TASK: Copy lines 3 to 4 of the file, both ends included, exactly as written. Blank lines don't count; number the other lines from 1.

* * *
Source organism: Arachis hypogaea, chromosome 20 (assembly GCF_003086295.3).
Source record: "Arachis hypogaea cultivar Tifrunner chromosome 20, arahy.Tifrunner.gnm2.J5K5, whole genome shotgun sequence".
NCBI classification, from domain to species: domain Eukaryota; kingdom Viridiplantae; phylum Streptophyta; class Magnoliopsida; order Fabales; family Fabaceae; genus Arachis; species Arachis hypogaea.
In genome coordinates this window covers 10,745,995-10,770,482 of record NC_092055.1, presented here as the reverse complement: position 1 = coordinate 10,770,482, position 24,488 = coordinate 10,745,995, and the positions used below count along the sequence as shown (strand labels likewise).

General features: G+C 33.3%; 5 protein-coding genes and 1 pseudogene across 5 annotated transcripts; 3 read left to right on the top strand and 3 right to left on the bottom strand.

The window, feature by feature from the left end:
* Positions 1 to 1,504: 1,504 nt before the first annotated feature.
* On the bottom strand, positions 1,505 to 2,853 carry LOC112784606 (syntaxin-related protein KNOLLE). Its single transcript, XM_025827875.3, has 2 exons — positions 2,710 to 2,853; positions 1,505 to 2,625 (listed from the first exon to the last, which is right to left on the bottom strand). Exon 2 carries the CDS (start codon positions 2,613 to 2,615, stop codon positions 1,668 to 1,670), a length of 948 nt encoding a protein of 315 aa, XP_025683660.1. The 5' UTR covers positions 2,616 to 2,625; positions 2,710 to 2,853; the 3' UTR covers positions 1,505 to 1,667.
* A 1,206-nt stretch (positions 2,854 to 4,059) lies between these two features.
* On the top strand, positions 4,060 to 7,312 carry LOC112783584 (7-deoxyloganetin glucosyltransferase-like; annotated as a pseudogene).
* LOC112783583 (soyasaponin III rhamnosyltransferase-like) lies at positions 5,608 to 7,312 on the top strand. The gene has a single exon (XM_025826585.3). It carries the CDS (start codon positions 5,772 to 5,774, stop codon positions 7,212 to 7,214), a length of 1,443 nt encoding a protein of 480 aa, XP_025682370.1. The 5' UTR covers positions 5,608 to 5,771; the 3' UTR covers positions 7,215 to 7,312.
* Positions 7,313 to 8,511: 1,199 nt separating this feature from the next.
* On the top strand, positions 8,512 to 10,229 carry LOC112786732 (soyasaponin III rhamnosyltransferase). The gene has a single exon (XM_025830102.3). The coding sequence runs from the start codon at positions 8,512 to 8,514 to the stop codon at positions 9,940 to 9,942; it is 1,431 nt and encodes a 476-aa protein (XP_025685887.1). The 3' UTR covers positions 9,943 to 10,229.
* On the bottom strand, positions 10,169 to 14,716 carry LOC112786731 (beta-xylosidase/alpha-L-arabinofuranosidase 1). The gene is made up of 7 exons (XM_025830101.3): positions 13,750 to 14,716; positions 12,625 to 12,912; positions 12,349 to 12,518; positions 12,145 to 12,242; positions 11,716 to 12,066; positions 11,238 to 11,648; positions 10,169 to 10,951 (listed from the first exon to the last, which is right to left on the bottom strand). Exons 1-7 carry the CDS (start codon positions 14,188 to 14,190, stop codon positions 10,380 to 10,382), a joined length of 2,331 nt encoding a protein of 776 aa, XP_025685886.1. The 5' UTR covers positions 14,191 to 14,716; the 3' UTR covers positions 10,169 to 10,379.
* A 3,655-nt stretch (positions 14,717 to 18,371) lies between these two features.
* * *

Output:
NCBI classification, from domain to species: domain Eukaryota; kingdom Viridiplantae; phylum Streptophyta; class Magnoliopsida; order Fabales; family Fabaceae; genus Arachis; species Arachis hypogaea.
In genome coordinates this window covers 10,745,995-10,770,482 of record NC_092055.1, presented here as the reverse complement: position 1 = coordinate 10,770,482, position 24,488 = coordinate 10,745,995, and the positions used below count along the sequence as shown (strand labels likewise).